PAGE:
What appears to be most efficient is not necessarily what is most effective.
Because many leaders measure success by numbers, this is one reason there is such an emphasis in the Christian community to hold events and activities, which gives the impression of short-term success, if attendance is the measure. But does it lead to sustained spiritual maturity?
c) The personal commitment (time) needed to make disciples seems prohibitive to many leaders and appears inefficient.
The teacher-disciple (mentor – protégé) model demands a greater commitment of time and resources, but we have found that it results in the greatest individual spiritual growth and impact.
There is deeper interaction between the discipler and the believer being discipled than that of simply teaching. While teaching is a crucial component of the discipleship process, when the mentor focuses on the disciple’s heart attitude, rather than just what the disciple “does” or “learns,” spiritual maturity is accelerated.
3) What Are The Expected Results or Goals of Making Disciples?
While knowledge is the result of learning, we submit that the anticipated results of discipleship should be:
- SPIRITUAL MATURITY
Colossians 1:28-29 (Paul wrote) We proclaim Him, warning and teaching everyone with all wisdom, so that we may present everyone mature in Christ. I labor for this, striving with His strength that works powerfully in me.
- SPIRITUAL FRUITFULNESS
John 15:8 (Jesus said) My Father is glorified by this: that you produce much fruit and prove to be My disciples.
- SPIRITUAL REPRODUCTION
2 Timothy 2:2 (Paul wrote) You have heard me teach things that have been confirmed by many reliable witnesses. Now teach these truths to other trustworthy people who will be able to pass them on to others.
As believers grow, we should see the transition from being a convert to becoming a Biblical Disciple of Jesus Christ, a believer being transformed into the image of Jesus.
In a spiritually healthy congregation spiritual reproduction should be observable and measurable, and everyone should be in the process of either being spiritually mentored or mentoring someone.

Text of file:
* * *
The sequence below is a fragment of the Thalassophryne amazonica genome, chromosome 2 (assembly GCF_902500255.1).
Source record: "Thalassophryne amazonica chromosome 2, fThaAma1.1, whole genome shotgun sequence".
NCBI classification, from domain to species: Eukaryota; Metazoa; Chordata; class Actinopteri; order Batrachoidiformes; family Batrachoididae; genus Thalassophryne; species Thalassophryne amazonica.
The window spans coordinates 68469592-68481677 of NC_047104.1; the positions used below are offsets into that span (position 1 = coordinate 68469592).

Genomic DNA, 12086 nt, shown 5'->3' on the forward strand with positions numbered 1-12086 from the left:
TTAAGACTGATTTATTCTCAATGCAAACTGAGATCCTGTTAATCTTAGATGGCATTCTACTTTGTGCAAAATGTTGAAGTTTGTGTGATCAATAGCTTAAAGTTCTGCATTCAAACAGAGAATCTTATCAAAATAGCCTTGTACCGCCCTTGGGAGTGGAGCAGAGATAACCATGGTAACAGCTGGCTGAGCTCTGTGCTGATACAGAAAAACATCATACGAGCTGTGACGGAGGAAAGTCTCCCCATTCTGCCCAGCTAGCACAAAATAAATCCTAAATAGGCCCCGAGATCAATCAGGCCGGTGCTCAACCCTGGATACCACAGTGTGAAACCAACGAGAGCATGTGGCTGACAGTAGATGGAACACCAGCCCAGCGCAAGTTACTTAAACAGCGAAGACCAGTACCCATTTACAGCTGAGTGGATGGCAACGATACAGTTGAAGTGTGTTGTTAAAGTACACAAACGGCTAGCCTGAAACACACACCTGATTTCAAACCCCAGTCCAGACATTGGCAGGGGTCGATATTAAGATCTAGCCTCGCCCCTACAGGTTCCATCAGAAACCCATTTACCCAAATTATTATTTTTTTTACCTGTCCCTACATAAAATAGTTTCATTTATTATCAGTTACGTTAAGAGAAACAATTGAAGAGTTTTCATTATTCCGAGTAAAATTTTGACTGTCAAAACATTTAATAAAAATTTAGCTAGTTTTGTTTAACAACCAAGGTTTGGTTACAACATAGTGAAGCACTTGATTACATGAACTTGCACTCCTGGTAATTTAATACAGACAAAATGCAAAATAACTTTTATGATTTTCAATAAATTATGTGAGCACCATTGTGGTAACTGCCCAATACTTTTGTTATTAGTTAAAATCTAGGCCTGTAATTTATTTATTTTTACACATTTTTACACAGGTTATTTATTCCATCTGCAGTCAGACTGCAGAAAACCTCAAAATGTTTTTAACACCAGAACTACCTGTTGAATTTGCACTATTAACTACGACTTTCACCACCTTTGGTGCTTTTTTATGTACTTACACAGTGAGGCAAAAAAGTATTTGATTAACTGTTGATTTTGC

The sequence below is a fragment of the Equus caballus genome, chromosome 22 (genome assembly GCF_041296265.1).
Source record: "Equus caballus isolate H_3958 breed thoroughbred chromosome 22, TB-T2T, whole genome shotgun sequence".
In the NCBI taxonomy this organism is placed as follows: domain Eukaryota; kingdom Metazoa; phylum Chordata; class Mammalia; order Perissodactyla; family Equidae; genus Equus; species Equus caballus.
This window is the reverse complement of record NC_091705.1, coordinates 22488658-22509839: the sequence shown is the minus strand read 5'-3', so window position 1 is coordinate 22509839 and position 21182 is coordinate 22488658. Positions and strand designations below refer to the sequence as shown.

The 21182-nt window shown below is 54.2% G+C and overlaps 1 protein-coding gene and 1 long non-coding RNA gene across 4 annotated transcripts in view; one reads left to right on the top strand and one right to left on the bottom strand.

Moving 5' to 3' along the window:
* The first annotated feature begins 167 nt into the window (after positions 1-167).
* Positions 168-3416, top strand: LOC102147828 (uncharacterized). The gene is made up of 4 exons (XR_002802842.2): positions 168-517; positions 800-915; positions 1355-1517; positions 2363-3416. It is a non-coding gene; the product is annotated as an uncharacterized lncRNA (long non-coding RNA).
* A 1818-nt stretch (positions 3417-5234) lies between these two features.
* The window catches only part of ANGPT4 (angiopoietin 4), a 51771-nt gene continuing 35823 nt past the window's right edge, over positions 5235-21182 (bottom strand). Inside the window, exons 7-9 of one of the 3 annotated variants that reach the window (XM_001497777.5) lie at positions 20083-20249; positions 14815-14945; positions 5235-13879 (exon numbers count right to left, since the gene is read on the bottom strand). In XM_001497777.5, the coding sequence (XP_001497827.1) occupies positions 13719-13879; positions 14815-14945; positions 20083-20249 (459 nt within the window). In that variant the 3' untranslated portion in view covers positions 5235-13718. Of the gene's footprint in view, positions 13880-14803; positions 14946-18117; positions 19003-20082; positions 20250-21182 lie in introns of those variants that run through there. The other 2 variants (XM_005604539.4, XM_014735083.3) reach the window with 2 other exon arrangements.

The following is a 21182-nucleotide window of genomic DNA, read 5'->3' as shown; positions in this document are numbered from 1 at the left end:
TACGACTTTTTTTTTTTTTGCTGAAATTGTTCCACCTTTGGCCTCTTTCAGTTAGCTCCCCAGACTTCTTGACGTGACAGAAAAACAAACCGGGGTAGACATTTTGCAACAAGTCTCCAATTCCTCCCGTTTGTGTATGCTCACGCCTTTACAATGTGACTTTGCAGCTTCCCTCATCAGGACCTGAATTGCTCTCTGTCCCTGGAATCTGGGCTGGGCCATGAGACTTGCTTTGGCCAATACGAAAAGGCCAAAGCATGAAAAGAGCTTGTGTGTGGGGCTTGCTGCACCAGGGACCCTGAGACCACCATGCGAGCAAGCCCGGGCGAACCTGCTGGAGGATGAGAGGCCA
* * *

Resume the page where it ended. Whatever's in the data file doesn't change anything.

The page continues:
A measure of success is when the Believer being discipled becomes a functioning Discipler.
4) How Do We “Make Them” and "Teach Them To Obey?"
How do we help Christians become LIKE their master, Jesus? What’s the biggest challenge to this happening consistently in the local church?
THE CHALLENGE: Expectations in a Typical Modern Church Congregation
Followers usually feel they are not adequately qualified and equipped to meet the needs of new believers and often think it’s the Pastor’s / Leaders’ role.
Pastors / Leaders are often perceived to be “trained” to disciple others but don’t have the necessary time to devote individually to each new believer.
God designed the Church as a “Body”, intending that the members of the body be interdependent and share responsibilities and service initiated and directed by the Holy Spirit to accomplish His purposes.
1 Corinthians 12:28-31 Here are some of the parts God has appointed for the church: first are apostles, second are prophets, third are teachers, then those who do miracles, those who have the gift of healing, those who can help others, those who have the gift of leadership, those who speak in unknown languages. Are we all apostles? Are we all prophets? Are we all teachers? Do we all have the power to do miracles? Do we all have the gift of healing? Do we all have the ability to speak in unknown languages? Do we all have the ability to interpret unknown languages? Of course not! … (NLT)
"God never intended that a special category of believers (leadership) should carry the entire load, but rather the responsibilities of service should be spread across the Body.
If discipleship simply means “the presentation of biblical truth,” then leaders perceive that their responsibility is to preach that message, expecting each believer to allow the Holy Spirit to apply those truths to their own lives.
However, since most newer believers are unfamiliar with how to communicate and cooperate with the person of the Holy Spirit, they will flourish and mature more quickly if somone personally helps them understand how to cooperate with the Holy Spirit in their personal spiritual development.
In addition, many churches attempt to develop “teachers” rather than “disciplers” and to focus on those who seem to have the “gift” for teaching. Since teaching is a gift of the Spirit, we must conclude that not all will have that gift.
But discipling is not a gift. Therefore, while we should only expect a few believers to become teachers, almost all believers should be seen as potential disciplers.